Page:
Icy neutrinos and third year options

Hello 🙂
This week we have had our options talks for third and fourth year. Choosing is a lot trickier than I’d thought- there are many more interesting options than I can pick, and possible essay titles to think of and projects to decide on…
I can do a Horizons (humanities or business course) next year for credit which I am really looking forward to as the courses I have done the past two years have been excellent and communicating science especially really helped me put a lot of what I have been learning in a wider context
I am thinking about doing an extended essay building on what I did last year (luckily I got on well with my lecturer and she has very kindly offered to supervise me) so now I just have to think of a title….hmmmm.
The rest of the options are also really diverse and interesting- you can pick from practical things like the materials and physics of devices like smartphones and computers to computational neuroscience run with the bioengineering department and of course the traditional classics like General Relativity. For anyone who has read my other blogs you may be surprised to hear that I am almost definitely going to be picking further quantum (!) because I am actually enjoying revising it more and more and I feel I will have cheated my way through a physics degree if I don’t come out without understanding (or fully realising why I shouldn’t understand) quantum mechanics.
To help us choose, the lecturers for each of the courses came and did a four minute presentation of why we should take their course, giving me good chance for to see where my favourite lecturers are hiding too!
One of my new courses-Optics- has started. What is still I think essentially drawing lines through lenses is definitely not going to be my favourite subject but the wave section sounds like it might be interesting. The lecturer is really really excited about the subject though, which is always good and in the lecture he showed us how a the bit of the film Star Trek: Into Darkness movie meant to be inside the warp drive of the Enterprise was filmed in the National Ignition Facility in the US which is a big funky laboratory where they are using mad lasers to try and make successful nuclear fusion. You usually see really sterile pictures of physics labs shot in full light so watching the actors run around all these huge and complicated machines gave me a real sense of just how amazing some of the engineering and infrastructure that goes into some physics labs is.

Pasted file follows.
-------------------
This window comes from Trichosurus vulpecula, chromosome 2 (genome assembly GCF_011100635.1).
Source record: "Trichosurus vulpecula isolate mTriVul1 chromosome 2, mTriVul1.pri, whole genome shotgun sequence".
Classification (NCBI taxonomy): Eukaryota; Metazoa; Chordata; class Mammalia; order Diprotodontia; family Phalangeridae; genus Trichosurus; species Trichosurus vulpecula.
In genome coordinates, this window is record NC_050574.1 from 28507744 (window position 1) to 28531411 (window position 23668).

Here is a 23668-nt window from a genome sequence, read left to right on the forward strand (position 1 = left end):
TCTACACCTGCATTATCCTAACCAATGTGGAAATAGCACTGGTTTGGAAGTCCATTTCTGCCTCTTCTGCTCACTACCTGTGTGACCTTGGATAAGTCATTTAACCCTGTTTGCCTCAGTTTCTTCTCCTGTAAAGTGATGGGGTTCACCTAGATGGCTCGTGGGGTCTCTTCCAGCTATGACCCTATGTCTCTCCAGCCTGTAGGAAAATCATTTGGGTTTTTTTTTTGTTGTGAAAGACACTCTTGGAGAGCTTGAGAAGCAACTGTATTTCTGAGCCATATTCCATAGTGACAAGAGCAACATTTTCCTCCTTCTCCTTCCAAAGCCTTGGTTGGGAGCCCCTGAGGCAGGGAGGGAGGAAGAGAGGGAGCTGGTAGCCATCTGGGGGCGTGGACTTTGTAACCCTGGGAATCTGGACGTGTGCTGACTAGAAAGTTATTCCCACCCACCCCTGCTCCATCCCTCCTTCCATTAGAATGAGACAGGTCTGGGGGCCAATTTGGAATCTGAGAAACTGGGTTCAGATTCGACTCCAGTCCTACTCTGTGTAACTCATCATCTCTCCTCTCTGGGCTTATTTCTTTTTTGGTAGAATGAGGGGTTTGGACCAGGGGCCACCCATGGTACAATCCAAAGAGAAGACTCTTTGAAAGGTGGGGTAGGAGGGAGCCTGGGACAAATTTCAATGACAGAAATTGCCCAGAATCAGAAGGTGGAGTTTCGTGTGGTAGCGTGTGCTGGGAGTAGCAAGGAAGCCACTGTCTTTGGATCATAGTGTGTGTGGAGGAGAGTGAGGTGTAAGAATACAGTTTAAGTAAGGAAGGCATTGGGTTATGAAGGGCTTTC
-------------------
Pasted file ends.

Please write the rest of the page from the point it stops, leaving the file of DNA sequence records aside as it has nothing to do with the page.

With that in mind I thought I would finish this blog by telling you about another cool (quite literally) lab that I have been reading about recently.
It’s called ‘IceCube’ and is a 1km cubed neutrino detector deep underground in the South Pole. https://icecube.wisc.edu
Down there the ice is clear and bubble-free due to incredibly high pressure, and also pitch-black so that the Cherenkov radiation given off by the decay products of the neutrinos can be detected (Cherenkov radiation it is like a sonic boom made of light as the particles travel faster than light through the ice).
Thousands of detectors were pushed into the ice using a hot water drill. To pass the time at the South Pole the scientists have a gym and hold lectures to learn about each other’s projects and run out from a sauna into the snow (with or without clothes) to ‘join the three hundred club’ and experience over 300 degrees Fahrenheit of temperature variation. Who says scientists don’t know how to have a good time??
Their website says that looking for neutrinos is like taking an x-Ray of the universe which is an interesting comparison, because you can see events that you would otherwise have been blinded to using light. Neutrino detection experiments have generally awesome set-ups because they need to be protected from background radiation so need to be deep underground.

In other news this week I have been for a run every single day so far (!) so all of my legs are in extreme pain. Also next Tuesday the exam stress workshop I signed up for is beginning which will hopefully be useful. 🙂

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